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Thread: sticky, rotation and rotation trials?

  1. #31
    kpa
    Guest

    Re: sticky, rotation and rotation trials?

    Quote Originally Posted by Willscale View Post
    ...S Barley may not be the daftest thing in the world either
    WW followed by rape & turnips grazed by sheep in Winter then tipple S barley yielded about 7+ t/ha 68kg/hl 1.53%N 98%germ, don't know what malting premium will be but stacks up well against WW.

    Spring beans look to be about 2t/ha good sample hardly any bruchid, also followed rape & turnips which came after a very ordinary 2nd WW.

  2. #32
    Tomsewell
    Guest

    Re: sticky, rotation and rotation trials?

    Wheat, rape, wheat, spring beans here. That way I get half the farm in 1st wheat, half in true break crops. All wheat group 1s (solstice and crusoe). Nice spread workload and quarter of the farm "available" for maintenance (trees, ditches, fences etc) over winter.

    Although margin not possibly as great on beans, following wheat always flies out of the blocks and dead easy to establish plus cash flow bonus not having to throw stacks of fert at it!

    Rape 1 year in 4 keeps agronomist happier as well.:lolk:

    Probably should be thinking of a cover crop pre spring beans?

  3. #33
    yellow belly
    Guest

    Re: sticky, rotation and rotation trials?

    Quote Originally Posted by Willscale View Post
    Spoke to a bloke yesterday whose DD spring beans did 2.5t/acre. it ain't a bad option surely?

    How about bringing in a spring wheat in or a late drilled ie Nov WW?

    WW/SW/SB/WOSR (bit late maybe/maybe not + herb residue)
    WW/WW/WOSR/cover/SB

    S Barley may not be the daftest thing in the world either
    what sort of soil are the beans on and how long has it been dd and how long since it was in a mixed farming rotation 10 30 or 50 years

  4. #34
    Willscale
    Guest

    Re: sticky, rotation and rotation trials?

    Quote Originally Posted by yellow belly View Post
    what sort of soil are the beans on and how long has it been dd and how long since it was in a mixed farming rotation 10 30 or 50 years
    He's on here and he lives in Essex and has a museum of direct drills so he will answer better than me

  5. #35
    SimonC
    Guest

    Re: sticky, rotation and rotation trials?

    Quote Originally Posted by yellow belly View Post
    what sort of soil are the beans on and how long has it been dd and how long since it was in a mixed farming rotation 10 30 or 50 years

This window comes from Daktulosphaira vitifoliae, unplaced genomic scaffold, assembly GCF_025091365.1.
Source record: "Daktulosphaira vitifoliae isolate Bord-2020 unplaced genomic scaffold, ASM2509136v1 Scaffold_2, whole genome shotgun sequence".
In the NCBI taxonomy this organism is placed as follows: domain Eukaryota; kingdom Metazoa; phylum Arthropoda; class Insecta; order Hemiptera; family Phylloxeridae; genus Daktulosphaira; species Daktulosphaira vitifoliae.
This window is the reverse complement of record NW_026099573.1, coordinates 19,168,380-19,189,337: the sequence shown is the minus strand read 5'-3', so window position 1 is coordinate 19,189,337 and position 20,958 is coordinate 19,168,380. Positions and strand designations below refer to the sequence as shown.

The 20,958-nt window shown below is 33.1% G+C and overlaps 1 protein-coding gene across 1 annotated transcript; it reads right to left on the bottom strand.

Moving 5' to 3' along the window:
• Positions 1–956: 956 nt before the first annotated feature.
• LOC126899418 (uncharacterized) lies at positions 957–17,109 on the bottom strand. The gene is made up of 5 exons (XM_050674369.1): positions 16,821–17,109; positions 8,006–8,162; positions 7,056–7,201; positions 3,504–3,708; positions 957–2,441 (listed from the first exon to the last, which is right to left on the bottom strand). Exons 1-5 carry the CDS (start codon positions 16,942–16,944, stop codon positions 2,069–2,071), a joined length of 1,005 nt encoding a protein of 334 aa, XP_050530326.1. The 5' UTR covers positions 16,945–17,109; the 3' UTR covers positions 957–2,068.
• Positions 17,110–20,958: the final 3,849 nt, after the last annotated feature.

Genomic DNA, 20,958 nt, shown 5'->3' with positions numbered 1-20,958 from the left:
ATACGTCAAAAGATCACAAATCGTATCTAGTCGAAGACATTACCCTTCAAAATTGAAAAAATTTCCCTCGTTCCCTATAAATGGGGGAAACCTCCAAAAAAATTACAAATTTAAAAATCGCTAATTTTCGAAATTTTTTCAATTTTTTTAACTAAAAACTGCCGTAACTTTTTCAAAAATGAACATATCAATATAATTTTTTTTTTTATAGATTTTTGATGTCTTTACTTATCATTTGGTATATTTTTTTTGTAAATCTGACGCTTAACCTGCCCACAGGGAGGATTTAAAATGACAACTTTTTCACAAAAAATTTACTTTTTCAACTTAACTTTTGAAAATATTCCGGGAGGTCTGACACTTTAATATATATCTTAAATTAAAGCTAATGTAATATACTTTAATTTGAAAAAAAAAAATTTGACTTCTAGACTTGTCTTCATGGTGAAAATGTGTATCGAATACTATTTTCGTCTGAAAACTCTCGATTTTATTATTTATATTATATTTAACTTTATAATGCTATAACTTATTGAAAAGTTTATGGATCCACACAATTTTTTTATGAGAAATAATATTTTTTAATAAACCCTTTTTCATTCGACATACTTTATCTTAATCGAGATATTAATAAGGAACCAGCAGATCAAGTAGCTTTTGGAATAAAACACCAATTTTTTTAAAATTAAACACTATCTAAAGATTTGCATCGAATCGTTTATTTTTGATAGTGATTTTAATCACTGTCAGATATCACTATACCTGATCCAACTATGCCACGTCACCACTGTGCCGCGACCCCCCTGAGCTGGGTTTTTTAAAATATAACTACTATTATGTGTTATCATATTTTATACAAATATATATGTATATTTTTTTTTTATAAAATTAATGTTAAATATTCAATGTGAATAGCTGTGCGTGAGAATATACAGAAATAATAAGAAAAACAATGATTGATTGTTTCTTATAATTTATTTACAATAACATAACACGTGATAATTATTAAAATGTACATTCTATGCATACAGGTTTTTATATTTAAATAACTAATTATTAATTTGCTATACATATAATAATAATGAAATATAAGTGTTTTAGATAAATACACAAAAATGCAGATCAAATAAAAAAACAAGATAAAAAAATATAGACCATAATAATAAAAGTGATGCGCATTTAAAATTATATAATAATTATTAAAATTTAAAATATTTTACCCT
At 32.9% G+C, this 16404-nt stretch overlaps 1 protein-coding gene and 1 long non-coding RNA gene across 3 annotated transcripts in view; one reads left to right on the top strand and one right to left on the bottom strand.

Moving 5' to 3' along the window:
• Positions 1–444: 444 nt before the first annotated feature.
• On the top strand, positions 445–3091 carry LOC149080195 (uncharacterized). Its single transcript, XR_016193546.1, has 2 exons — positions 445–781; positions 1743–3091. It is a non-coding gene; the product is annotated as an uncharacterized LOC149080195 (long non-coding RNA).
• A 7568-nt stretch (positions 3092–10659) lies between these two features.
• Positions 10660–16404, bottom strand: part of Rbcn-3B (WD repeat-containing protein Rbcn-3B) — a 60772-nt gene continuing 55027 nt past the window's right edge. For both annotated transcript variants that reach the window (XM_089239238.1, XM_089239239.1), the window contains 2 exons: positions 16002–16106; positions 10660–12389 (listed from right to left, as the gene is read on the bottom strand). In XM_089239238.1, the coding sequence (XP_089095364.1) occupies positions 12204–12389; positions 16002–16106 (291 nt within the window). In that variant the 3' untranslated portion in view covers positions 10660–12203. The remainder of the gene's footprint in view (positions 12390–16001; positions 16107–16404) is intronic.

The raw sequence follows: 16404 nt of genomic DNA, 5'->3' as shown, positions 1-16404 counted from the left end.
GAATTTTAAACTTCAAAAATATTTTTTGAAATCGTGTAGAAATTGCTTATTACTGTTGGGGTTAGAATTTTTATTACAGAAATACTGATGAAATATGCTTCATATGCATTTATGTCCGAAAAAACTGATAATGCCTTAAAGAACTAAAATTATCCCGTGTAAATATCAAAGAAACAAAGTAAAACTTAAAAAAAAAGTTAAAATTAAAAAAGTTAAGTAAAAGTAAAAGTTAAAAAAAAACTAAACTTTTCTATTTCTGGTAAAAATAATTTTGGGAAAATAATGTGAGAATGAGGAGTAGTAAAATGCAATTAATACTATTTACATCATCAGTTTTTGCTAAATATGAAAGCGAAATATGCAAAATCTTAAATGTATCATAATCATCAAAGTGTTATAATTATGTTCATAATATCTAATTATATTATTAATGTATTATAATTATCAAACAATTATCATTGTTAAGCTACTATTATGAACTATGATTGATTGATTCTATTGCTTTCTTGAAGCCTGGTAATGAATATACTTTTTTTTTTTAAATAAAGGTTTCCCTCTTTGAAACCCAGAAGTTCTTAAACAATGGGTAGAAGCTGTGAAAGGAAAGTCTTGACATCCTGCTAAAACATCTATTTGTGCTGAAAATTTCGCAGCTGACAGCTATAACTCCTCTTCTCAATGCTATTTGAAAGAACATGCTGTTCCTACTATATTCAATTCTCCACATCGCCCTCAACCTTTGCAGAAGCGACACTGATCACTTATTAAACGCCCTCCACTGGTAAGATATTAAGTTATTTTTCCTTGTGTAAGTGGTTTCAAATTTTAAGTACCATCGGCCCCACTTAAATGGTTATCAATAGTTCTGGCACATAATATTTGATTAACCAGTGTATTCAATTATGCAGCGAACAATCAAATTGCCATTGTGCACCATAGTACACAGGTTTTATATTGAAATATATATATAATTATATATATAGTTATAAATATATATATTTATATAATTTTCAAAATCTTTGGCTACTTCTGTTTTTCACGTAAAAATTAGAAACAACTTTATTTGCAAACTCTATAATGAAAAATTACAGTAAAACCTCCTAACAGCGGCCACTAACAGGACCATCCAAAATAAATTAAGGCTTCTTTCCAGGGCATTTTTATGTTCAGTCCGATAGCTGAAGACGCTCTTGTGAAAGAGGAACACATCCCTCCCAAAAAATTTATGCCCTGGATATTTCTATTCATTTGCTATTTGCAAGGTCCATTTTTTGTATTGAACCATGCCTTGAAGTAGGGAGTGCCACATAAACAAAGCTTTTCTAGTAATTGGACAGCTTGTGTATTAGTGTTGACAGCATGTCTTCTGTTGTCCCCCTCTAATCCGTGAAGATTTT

There has been a bit of a misunderstanding, the 2.5t/a beans were winters, not spring, but anyway very pleased with them. Looked good all year, got to 7 foot tall and didn't seem to get troubled with chocolate spot too badly.

    Fifth year dd, drilled with the Sim-tec into chopped/stripped straw on every other row, so 300mm spacing, 4 inches deep. Heavy London clay, half the field has no top soil either, other than the 2 inches I have managed to grow since starting no-till. Gave up the cows twentyfive years ago. The last 15 years it has had no phosphate or potash and no muck or compost since the cows went. Had plenty of Plumbo's concoctions over the years though, call them snake oil if you like, but works for me.

  6. #36
    kpa
    Guest

    Re: sticky, rotation and rotation trials?

    Quote Originally Posted by Tomsewell View Post
    Wheat, rape, wheat, spring beans here. That way I get half the farm in 1st wheat, half in true break crops. All wheat group 1s (solstice and crusoe). Nice spread workload and quarter of the farm "available" for maintenance (trees, ditches, fences etc) over winter.

    Although margin not possibly as great on beans, following wheat always flies out of the blocks and dead easy to establish plus cash flow bonus not having to throw stacks of fert at it!

    Rape 1 year in 4 keeps agronomist happier as well.:lolk:

    Probably should be thinking of a cover crop pre spring beans?
    What you should be thinking of, is a cover crop for sheep Winter grazing and then we would pay you to graze it off. Symbiotic relationship, you benefit by more readily available nutrients from the cover crop passing through the sheep + and we benefit with feed for sheep.

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